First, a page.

Historically, Islamic art has taken the form of attractive shapes, intricate patterns and complex geometry designed to inspire the human mind. It has pushed culture in the direction of incredible mathematical sophistication, blurring the line between art and science. Beyond its aesthetics, it has invited viewers to understand its spirit and think on topics such as life, death and the afterlife.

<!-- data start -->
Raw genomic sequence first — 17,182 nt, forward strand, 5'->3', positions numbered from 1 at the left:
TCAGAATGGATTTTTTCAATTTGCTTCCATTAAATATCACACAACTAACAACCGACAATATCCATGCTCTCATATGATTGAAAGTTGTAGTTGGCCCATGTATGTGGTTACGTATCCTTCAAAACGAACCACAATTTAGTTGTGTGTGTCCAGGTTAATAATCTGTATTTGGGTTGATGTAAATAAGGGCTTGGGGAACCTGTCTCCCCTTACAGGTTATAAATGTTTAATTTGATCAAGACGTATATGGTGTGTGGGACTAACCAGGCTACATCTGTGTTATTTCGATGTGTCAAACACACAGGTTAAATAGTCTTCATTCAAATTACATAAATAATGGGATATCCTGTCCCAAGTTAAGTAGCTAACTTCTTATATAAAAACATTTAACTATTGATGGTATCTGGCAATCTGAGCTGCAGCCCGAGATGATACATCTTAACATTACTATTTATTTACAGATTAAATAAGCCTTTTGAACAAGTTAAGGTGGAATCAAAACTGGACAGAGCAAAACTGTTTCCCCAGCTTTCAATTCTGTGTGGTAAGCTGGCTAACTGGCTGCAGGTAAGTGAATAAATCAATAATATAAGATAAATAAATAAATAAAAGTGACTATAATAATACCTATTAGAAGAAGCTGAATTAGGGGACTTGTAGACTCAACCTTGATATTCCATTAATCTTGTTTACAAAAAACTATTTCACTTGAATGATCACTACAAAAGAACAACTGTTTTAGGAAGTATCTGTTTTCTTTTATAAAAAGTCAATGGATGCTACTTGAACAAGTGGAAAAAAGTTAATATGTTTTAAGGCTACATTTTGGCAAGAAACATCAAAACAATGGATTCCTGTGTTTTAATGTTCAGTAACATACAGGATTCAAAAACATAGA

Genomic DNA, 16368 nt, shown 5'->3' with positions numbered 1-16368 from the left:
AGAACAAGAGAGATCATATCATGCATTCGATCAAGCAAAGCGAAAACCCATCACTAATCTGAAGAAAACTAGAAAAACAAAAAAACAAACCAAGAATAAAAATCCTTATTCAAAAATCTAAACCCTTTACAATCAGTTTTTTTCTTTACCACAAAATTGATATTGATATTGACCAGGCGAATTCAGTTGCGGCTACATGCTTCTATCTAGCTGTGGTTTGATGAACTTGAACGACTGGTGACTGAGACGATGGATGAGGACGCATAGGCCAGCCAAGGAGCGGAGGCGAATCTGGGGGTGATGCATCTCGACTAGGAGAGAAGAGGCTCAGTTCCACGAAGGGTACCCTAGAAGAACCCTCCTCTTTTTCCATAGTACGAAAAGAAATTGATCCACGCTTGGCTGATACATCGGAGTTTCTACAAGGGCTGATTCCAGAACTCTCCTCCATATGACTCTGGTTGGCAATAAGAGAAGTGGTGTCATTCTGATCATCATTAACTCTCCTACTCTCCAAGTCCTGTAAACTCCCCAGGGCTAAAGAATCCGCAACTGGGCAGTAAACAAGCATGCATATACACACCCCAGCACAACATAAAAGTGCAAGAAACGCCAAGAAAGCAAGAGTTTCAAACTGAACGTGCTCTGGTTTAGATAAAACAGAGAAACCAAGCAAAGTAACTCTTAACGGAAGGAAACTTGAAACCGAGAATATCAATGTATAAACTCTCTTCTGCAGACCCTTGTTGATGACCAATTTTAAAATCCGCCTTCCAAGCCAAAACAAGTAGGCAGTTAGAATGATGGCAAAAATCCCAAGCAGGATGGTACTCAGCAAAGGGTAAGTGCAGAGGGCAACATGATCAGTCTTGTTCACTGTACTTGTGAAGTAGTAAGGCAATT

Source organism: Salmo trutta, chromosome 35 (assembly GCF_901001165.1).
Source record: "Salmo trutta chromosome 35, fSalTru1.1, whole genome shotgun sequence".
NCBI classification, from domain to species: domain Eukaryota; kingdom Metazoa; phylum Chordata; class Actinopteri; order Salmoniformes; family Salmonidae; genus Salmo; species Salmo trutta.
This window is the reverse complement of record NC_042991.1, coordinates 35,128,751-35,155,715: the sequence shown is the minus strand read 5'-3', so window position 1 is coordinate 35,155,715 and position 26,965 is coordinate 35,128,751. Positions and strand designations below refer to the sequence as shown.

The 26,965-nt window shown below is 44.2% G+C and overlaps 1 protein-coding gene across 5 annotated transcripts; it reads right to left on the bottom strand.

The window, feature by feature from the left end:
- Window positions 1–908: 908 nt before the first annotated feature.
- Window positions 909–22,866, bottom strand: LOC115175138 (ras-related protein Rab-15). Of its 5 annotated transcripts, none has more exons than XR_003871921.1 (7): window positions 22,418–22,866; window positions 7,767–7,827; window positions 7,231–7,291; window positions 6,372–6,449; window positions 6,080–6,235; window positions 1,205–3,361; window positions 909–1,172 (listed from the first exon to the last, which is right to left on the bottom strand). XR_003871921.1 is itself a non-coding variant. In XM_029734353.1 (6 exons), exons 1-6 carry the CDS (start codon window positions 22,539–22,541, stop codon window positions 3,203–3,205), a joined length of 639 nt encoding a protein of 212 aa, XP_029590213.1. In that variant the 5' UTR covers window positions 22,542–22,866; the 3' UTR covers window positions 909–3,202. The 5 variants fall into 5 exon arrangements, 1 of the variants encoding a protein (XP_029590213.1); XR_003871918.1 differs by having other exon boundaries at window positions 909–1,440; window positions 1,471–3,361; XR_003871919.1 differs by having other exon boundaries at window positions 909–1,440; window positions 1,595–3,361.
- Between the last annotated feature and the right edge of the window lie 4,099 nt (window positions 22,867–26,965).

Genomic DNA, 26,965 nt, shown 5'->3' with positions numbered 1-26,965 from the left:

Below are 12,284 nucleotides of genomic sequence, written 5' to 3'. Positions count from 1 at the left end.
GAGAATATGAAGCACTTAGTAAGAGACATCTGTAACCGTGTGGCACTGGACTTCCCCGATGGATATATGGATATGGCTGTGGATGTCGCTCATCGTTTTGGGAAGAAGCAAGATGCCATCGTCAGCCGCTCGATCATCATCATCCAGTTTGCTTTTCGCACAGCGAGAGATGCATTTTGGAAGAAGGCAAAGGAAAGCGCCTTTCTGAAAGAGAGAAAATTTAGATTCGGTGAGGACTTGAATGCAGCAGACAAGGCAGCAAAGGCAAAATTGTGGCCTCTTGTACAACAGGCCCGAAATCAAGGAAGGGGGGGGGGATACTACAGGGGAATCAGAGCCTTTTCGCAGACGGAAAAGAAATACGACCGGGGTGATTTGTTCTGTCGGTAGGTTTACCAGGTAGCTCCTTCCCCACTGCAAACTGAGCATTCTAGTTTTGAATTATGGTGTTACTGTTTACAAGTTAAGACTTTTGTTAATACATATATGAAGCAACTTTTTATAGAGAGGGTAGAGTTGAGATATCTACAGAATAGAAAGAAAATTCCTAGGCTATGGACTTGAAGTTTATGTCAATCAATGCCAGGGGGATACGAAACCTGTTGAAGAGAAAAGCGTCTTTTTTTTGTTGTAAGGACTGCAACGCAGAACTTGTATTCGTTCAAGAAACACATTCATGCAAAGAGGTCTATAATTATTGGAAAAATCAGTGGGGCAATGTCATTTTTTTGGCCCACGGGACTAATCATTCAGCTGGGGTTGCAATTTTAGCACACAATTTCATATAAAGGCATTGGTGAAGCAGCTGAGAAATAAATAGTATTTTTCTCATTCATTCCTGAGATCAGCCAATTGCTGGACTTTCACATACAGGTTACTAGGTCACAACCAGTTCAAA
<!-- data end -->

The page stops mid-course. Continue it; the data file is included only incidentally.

The newly created installation Thalatha (Three) centers around the essence of Islamic art in a contemporary context. Starting with a formula for creating 24 objects and 24 paperwork inspired by Ibn Muqla’s system of letter design al-khatt al-mansub [proportioned script], a new visual alphabet has been created. The letters of the visual alphabet are made of threads loaded with symbolism and cultural associations as well as its ephemerality and playfulness.